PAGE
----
More than 900 of the people who died from coronavirus have died since July 1, the IDF report indicated. In July, an average of six people died per day. In September, that number jumped to 14.

A report released Sunday night by researchers at Hebrew University predicted that another 1,000 to 2,000 Israelis would die of coronavirus by November 1.

Gamzu told Channel 12 he expected there to be 800 patients in serious condition within the next week, a number that threatens to break the health system.

Gamzu said that hospitals should cease to offer elective surgeries and other treatments like during the first wave, and instead invest their resources in opening and supporting new coronavirus wards.

“We are in an emergency situation,” he stressed.

Some 1,295 people are being treated in the hospital, the Health Ministry showed Sunday evening. Six of the country’s biggest hospitals reported that their coronavirus wards were full or over capacity: Hadassah Hadassah-University Medical Center in Jerusalem’s Ein Kerem (130%), Shaare Zedek Medical Center (123%), Laniado Medical Center in Netanya (120%), Sheba Medical Center, Tel Hashomer (110%), Hadassah-University Medical Center on Mount Scopus (100%) and Kaplan Medical Center in Rehovot (100%).

Some 3,157 medical personnel were in isolation, the Health Ministry showed.

Gamzu admitted that the zigzagging of the government and the populism that prevented making sound decisions meant that the politicians did not stand up to their contract with the public. At the same time, he said that the public did not keep its side of the bargain either.

He pointed to the Friday night dinner protest that took place on Balfour Street, of which pictures were shown of people eating side-by-side without masks on the first night of the holiday.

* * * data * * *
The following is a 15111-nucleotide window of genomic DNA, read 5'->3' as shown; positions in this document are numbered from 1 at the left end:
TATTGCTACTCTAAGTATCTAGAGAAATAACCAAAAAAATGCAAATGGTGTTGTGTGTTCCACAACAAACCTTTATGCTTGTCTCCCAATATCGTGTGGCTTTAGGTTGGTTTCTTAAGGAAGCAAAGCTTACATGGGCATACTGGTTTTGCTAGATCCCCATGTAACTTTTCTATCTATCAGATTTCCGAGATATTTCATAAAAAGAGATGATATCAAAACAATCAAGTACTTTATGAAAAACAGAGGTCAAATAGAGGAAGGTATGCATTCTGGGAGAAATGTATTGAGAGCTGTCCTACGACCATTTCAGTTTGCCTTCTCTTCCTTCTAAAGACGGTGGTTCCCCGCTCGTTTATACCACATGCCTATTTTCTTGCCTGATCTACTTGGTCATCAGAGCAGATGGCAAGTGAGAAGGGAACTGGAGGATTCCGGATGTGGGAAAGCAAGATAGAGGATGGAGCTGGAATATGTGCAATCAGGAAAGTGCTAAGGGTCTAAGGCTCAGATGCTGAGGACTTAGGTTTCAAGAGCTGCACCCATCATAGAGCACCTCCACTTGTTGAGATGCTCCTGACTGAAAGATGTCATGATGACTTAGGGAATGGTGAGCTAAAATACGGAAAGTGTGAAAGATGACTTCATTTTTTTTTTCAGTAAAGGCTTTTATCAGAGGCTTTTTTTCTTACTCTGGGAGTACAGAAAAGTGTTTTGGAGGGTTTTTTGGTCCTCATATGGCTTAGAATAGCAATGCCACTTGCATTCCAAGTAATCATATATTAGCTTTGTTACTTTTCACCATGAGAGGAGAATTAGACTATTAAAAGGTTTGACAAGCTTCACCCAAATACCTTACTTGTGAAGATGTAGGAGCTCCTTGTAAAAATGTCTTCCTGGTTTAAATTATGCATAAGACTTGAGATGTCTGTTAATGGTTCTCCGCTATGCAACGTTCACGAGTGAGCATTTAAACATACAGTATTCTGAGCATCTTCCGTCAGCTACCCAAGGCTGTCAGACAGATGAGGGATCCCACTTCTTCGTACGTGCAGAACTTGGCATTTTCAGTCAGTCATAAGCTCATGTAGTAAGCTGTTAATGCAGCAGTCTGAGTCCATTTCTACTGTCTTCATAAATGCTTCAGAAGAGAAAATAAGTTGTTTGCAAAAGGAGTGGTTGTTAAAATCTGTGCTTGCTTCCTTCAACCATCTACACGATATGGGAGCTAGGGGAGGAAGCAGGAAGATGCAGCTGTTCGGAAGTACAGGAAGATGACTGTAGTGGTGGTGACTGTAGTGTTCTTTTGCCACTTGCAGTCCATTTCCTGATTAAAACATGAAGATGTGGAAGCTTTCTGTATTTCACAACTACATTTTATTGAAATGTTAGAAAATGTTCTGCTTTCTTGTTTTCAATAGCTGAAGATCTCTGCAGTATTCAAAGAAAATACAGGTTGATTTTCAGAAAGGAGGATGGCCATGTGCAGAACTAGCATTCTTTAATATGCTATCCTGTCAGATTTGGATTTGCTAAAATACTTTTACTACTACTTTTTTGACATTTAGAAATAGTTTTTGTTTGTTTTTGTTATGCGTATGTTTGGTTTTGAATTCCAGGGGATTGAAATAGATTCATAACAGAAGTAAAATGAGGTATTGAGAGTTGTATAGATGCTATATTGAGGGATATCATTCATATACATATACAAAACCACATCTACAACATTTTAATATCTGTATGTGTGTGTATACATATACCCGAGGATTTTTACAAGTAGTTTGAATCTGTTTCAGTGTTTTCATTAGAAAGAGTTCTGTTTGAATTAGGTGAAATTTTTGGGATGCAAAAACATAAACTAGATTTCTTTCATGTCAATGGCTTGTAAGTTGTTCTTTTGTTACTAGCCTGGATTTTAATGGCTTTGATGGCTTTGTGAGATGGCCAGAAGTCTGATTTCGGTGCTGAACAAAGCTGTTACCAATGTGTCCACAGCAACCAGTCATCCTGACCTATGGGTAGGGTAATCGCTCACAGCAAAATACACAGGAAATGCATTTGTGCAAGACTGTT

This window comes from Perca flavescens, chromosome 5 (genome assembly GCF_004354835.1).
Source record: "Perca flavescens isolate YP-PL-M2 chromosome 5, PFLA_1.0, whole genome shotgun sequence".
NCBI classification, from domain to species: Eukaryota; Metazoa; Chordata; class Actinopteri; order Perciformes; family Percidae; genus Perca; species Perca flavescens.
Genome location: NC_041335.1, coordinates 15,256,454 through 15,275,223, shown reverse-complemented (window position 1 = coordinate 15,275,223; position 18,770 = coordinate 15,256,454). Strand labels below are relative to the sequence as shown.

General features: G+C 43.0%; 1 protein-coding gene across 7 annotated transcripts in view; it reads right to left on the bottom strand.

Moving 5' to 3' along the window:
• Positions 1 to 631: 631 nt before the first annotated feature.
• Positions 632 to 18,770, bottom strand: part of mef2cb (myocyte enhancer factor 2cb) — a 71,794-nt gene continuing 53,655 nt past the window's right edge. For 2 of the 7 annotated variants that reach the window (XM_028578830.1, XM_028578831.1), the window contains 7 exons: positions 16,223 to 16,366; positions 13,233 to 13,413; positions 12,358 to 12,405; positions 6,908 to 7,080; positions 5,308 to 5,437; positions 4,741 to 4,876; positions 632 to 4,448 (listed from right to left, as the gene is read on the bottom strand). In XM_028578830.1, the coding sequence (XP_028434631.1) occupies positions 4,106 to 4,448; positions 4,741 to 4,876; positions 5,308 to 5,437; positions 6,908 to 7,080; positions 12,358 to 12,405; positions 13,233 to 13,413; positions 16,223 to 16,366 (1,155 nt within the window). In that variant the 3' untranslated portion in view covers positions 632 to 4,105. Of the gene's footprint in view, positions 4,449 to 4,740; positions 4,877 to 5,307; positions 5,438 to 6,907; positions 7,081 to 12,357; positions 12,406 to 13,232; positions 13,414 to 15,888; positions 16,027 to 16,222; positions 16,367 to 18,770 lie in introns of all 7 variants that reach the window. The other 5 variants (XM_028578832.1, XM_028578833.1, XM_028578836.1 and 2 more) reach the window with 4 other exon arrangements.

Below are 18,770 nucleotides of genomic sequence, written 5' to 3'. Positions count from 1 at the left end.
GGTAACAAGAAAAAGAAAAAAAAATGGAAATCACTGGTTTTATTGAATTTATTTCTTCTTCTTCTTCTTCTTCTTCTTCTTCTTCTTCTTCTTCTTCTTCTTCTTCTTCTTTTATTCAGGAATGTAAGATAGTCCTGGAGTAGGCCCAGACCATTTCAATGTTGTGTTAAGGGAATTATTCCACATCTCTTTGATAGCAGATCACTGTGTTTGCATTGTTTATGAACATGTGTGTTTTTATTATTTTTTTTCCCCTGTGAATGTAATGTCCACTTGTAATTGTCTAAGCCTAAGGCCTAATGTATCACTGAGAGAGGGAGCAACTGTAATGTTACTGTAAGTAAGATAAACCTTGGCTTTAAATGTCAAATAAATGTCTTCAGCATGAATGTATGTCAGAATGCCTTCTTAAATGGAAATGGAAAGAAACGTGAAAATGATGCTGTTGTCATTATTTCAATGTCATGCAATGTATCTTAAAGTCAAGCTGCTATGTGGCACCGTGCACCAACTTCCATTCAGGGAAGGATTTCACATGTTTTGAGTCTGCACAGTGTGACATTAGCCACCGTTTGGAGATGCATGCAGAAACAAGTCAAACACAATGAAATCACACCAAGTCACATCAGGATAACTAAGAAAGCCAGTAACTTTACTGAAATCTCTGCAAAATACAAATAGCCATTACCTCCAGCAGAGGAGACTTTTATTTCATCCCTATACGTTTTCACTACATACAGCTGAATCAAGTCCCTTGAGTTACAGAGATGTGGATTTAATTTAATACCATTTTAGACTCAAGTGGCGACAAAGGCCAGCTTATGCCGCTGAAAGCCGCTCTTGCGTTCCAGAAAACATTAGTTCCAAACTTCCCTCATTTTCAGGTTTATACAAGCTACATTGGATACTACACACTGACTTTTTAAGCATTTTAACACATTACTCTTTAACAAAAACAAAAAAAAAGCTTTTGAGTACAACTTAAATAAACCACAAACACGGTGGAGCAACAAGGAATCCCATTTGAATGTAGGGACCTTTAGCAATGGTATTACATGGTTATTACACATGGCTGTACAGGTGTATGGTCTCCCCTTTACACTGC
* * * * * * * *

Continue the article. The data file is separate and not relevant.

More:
Now is not the time,” Gamzu stressed. “They will have all year to protest.”

At the Tel Aviv beachfront, hundreds of people turned out to protest against the closure on Friday.

Protesting is legal according to the rules of the lockdown. However, just before the start of the holiday, the Health Ministry and the government released an outline for protests, which include people wearing masks and rioting in capsules of 20. The new rules were not being kept and police eventually broke it up.

“This is a demonstration against quarantine and against corruption,” one Tel Aviv protester, Oron, told N12. “The right to demonstrate has always existed.”

In a separate interview, Dr. Sharon Alroy-Preis, head of public health, addressed the protesters:

“I must say that as a Zionist Israeli, I find it really hard to see these protests with Israeli flags, and the people’s lack of understanding,” she told N12. “On the one hand, those people are waving Israeli flags. On the other hand, they’re doing exactly what is harmful to the country right now.”

She added that it is “hard telling children in schools to stay apart, not to eat together. But I can tell that to adults. So, I tell people: Go to your jobs but avoid unnecessary gathering. Don’t eat in public cafeterias because it will eventually impact all of us.”

Chief-Superintendent Gilad Bahat, head of the Police Investigations Unit, spoke to KAN. He said that the idea is not to limit the number of people who protest, but rather to spread them out over a larger area.

He added that, “if people insist on not listening, the result will be an increase in infection and eventually the tightening of restrictions.”